Tribes and Bands
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The subsistence range for some of the Northwestern Shoshone peoples, whose core homeland is in northern and western Utah, included the southeast corner of Idaho. Several bands signed the Box Elder Treaty of 1865, and by 1990, many resided on the Fort Hall Reservation. The Northwestern Band of Shoshone Indians received recognition in 1980.
Basis for Legal Status
Treaty of Box Elder, June 30, 1963, Treaty with the Eastern Shoshone, July 2, 1963; Act to Ratify an Agreement with the Eastern Shoshone. September 26, 1872, ratified in December 15, 1874. Act to ratify an Agreement with the Shoshones, Bannocks, and Sheepeaters of the Fort Hall Reservation, May 14, 1880, ratified February 23, 1889; Act to Ratify an Agreement with the Shoshone Bannock Tribes at Fort Hall, July 18, 1881, ratified on July 3, 1882.
Basis for Off-Reservation Interests/Rights
(Inherent sovereignty, socio-economic well-being on their reservation) Pyramid Lake Paiute Tribe v. Morton, 354 F. Supp. 252 (D.D.C. 1973), Nance V. E.P.A. 645 F.2d 701 (9th Circuit 1981), and Northern Cheyenne Tribe v. hodel, 12 Indian L. Rep. 3065 (D. Mont. 1985) affirm that federal agencies have a trust obligation when their actions may adversely affect the water quality/quality, air quality, or property of Indian reservations.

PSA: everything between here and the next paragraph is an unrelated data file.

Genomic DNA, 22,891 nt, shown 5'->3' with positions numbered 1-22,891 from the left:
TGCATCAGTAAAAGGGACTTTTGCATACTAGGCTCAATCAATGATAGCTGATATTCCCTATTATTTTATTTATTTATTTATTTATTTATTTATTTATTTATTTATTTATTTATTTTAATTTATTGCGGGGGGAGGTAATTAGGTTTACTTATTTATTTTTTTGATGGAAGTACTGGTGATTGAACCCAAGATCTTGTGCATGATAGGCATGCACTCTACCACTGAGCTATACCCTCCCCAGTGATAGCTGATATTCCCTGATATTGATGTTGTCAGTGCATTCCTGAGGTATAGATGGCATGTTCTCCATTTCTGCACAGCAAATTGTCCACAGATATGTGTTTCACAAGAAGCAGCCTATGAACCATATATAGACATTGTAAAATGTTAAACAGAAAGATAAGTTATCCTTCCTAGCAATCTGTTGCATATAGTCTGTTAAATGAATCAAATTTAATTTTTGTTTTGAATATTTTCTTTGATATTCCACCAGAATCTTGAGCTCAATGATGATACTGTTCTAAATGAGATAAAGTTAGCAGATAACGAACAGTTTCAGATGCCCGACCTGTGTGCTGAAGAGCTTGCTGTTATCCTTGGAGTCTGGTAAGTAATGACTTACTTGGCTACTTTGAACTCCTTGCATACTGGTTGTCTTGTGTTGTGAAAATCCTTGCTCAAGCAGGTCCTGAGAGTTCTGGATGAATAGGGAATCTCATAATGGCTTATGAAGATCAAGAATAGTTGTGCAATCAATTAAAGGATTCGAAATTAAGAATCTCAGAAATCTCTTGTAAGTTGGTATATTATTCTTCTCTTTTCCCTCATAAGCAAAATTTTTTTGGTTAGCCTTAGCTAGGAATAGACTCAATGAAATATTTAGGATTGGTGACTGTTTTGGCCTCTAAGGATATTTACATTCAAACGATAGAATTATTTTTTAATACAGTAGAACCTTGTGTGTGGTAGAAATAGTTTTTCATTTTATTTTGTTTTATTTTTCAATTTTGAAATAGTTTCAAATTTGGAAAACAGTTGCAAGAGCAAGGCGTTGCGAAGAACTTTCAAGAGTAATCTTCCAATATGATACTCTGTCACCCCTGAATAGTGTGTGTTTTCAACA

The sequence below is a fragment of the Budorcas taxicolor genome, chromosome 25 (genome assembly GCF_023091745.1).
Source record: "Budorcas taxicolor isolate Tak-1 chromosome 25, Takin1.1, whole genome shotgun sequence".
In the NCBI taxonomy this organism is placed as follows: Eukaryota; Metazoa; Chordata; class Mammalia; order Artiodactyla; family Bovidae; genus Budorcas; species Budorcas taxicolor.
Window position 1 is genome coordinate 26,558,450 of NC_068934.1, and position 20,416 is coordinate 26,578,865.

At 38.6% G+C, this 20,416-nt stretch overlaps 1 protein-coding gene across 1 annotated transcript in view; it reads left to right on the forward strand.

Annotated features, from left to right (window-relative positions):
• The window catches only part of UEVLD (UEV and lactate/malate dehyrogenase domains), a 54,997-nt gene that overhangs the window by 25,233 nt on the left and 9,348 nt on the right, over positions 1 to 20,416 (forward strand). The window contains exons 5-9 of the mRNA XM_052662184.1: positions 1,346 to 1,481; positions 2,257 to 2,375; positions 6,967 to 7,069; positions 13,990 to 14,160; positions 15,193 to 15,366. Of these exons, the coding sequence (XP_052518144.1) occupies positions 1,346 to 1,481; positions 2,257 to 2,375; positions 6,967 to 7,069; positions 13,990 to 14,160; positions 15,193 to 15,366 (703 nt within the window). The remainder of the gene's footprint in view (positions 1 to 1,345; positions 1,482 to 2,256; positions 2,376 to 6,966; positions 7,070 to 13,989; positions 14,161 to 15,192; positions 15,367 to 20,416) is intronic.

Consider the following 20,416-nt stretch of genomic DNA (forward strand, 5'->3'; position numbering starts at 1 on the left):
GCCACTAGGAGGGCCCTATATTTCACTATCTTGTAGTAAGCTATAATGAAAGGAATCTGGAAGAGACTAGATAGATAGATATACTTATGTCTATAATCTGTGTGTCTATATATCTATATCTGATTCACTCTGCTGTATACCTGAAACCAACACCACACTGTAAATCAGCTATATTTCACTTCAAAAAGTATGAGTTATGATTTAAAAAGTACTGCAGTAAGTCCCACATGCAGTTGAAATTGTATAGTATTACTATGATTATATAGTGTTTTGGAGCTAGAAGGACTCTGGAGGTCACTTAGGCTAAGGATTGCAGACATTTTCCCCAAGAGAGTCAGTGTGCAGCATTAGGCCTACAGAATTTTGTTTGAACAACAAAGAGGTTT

In 1989 the L.D.S. church gave the Tribe 187 acres of land that constitutes the Tribe’s reservation. Nearby there are additional privately owned Indian lands held in trust by the Bureau of Indian Affairs.
In 1996 there were 383 enrolled members in Idaho and Utah.
Traditional religions and Christian denominations.
They have an approved constitution as of August 1987. They did not accept the Indian Reorganization Act of 1934. The Tribe has a self-governance form of government.